In fairness, some of the procedural arguments raised by the bill's conservative critics are perfectly reasonable, not unlike some of the procedural arguments raised by moderates and liberals in the early 2000s. David Brooks has made a thoughtful and even moving case against abuse of the reconciliation process, arguing that it undermines the social bonds that make a legislative body flourish. Liberals wonder why Brooks, a scrupulously moderate and fair-minded columnist who tilts only slightly to the right, didn't raise these objections during the Republican ascendancy, forgetting that he was a champion of almost every bipartisan effort to reduce the red-hot temperature of our politics. Though it is certainly true that the case against reconciliation lines up against the interests of congressional Democrats, that doesn't make it somehow illegitimate. Rather, it reflects wishful thinking about what our politics should look like. The partisan turn in the Senate that David Brooks laments has been a fact of life for as long as control of Congress has been contested. When Republicans were a permanent minority, they had every reason to play nice, in the hopes of currying favor with Democratic congressional barons. Those days are over. Like it or not, we're living in the era of all-out partisan warfare, and it will only end when one party achieves total political domination. And that's not going to happen.
If congressional Democrats and Republicans can't be scolded into playing nice, have we lost all hope for bipartisan comity? There is a reason for hope. Because politicians are as self-interested as the rest of us, they will play nice if they buy the idea, which happens to be correct, that playing nice will yield dividends. When Tom Delay pushed for congressional redistricting in Texas just a few years after the state legislature settled on a map that reflected the 2000 Census, he was condemned for breaking precedent. Rather than wait until 2010 for another bite at the apple, he wanted to redraw the map to elect new Republican legislators. This reflected the broader zeal of Republicans across the country to perfect the art of partisan gerrymandering. At the time, Democrats, in Texas and across the country, screamed bloody murder. One could argue that Democrats would have been better served by adopting Delay's tactics in states where Democratic legislatures could pull off a similar feat and magically erase the districts of vulnerable Republicans. But there was no need for tit-for-tat. Sure enough, Republicans got their comeuppance in 2006, when dozens of finely-tailored Republican districts proved not quite Republican enough to survive a Democratic tidal wave. Had the partisan gerrymandering been a bit less blatant, it's at least possible that more Republicans would have held on.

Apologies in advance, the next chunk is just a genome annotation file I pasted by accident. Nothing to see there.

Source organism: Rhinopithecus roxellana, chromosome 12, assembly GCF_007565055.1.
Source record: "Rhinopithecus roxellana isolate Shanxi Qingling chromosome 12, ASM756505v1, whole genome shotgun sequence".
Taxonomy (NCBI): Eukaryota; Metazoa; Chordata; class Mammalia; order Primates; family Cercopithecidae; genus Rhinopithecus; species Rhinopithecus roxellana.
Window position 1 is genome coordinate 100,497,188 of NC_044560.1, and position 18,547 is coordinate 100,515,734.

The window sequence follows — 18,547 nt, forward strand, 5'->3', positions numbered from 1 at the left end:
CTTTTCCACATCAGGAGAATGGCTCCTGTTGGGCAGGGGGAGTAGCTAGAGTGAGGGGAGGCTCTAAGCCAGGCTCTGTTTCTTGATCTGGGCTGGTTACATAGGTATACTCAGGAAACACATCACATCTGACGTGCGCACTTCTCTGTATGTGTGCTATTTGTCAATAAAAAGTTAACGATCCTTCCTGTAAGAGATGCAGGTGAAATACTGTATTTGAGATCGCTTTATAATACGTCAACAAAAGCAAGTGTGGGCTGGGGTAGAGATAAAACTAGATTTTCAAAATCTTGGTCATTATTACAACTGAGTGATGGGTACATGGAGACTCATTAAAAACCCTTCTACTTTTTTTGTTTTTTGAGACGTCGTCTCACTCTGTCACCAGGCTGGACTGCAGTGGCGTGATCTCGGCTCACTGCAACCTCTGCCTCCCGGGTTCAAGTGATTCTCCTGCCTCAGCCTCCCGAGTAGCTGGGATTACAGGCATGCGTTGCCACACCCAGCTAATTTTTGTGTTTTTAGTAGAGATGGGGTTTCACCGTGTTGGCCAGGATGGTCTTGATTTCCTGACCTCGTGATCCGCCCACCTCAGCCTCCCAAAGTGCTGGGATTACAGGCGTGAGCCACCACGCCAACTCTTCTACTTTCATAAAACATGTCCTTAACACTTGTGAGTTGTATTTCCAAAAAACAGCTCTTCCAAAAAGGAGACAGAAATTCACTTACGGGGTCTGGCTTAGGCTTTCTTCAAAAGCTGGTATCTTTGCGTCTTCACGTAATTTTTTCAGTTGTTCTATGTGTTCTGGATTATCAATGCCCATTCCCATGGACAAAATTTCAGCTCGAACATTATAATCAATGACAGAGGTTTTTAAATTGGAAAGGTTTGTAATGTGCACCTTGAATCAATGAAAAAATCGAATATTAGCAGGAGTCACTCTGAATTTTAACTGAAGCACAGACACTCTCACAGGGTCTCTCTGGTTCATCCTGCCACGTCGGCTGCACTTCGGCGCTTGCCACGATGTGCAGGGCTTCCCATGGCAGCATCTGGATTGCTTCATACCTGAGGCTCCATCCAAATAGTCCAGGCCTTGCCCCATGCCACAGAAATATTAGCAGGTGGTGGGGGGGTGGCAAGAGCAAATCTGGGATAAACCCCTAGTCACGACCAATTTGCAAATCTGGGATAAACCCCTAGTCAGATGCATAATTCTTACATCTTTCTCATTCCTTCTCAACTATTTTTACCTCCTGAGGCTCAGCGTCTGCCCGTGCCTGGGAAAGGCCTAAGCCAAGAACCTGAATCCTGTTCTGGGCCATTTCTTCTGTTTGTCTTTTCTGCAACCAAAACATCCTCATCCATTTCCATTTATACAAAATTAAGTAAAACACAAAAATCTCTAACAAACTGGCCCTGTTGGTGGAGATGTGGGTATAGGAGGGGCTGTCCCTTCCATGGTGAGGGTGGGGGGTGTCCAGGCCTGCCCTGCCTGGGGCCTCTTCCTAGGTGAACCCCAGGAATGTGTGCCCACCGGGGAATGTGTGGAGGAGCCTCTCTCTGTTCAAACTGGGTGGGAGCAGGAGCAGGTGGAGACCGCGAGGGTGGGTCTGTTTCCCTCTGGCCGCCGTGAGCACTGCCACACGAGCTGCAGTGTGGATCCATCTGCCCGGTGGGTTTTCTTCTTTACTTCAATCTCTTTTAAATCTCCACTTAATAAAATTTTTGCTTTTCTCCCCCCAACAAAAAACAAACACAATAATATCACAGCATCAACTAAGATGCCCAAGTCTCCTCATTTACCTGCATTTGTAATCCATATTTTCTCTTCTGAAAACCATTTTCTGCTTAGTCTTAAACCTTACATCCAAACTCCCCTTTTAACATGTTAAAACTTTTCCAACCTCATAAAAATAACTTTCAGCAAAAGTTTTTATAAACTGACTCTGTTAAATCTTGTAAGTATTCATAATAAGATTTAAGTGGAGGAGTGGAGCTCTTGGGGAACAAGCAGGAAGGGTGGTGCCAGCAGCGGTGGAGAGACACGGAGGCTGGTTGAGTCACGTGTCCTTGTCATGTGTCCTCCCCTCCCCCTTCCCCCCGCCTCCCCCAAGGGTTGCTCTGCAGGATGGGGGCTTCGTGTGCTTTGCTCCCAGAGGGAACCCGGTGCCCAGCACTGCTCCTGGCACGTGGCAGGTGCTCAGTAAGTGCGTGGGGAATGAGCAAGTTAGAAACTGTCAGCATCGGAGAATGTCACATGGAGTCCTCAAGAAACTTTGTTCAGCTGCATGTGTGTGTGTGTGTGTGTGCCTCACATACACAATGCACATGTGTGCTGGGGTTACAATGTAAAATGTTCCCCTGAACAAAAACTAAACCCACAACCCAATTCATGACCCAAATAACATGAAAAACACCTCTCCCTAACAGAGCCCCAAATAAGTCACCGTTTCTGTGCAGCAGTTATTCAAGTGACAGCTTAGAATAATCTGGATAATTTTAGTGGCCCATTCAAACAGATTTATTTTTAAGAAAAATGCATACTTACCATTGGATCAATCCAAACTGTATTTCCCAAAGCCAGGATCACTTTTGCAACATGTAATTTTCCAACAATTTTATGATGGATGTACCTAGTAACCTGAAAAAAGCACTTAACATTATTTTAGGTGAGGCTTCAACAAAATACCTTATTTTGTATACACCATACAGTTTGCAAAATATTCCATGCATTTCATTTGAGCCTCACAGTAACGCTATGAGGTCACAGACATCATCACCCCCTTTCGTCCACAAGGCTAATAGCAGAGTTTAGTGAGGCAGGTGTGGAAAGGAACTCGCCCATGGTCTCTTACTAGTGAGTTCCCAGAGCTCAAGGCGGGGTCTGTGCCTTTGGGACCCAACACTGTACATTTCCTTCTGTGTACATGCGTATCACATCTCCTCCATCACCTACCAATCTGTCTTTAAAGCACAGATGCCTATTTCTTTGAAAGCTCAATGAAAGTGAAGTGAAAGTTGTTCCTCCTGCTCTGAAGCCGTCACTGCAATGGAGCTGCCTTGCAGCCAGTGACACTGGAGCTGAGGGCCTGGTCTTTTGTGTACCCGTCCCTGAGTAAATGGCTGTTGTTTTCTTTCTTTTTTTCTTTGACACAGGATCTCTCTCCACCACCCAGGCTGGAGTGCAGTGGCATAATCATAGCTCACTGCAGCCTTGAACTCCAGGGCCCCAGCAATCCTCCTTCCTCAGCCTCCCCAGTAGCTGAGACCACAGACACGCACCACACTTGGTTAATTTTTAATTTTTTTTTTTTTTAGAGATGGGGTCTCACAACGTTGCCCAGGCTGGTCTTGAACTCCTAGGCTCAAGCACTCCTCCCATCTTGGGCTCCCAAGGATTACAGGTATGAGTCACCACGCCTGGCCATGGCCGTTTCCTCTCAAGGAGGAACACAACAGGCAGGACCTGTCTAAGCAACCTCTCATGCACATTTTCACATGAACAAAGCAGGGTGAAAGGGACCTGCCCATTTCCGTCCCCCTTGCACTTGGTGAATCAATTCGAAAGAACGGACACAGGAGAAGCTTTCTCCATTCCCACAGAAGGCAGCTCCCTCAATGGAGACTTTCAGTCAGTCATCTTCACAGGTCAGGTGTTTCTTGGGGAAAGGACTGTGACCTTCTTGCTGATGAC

The lesson is that while congressional Democrats are well within their rights to use reconciliation or the self-executing strategy or deem and pass or whatever else they find in the Tom Delay playbook, it's an approach that could come back to haunt them.
Reihan Salam is a policy advisor at e21 and a fellow at the New America Foundation.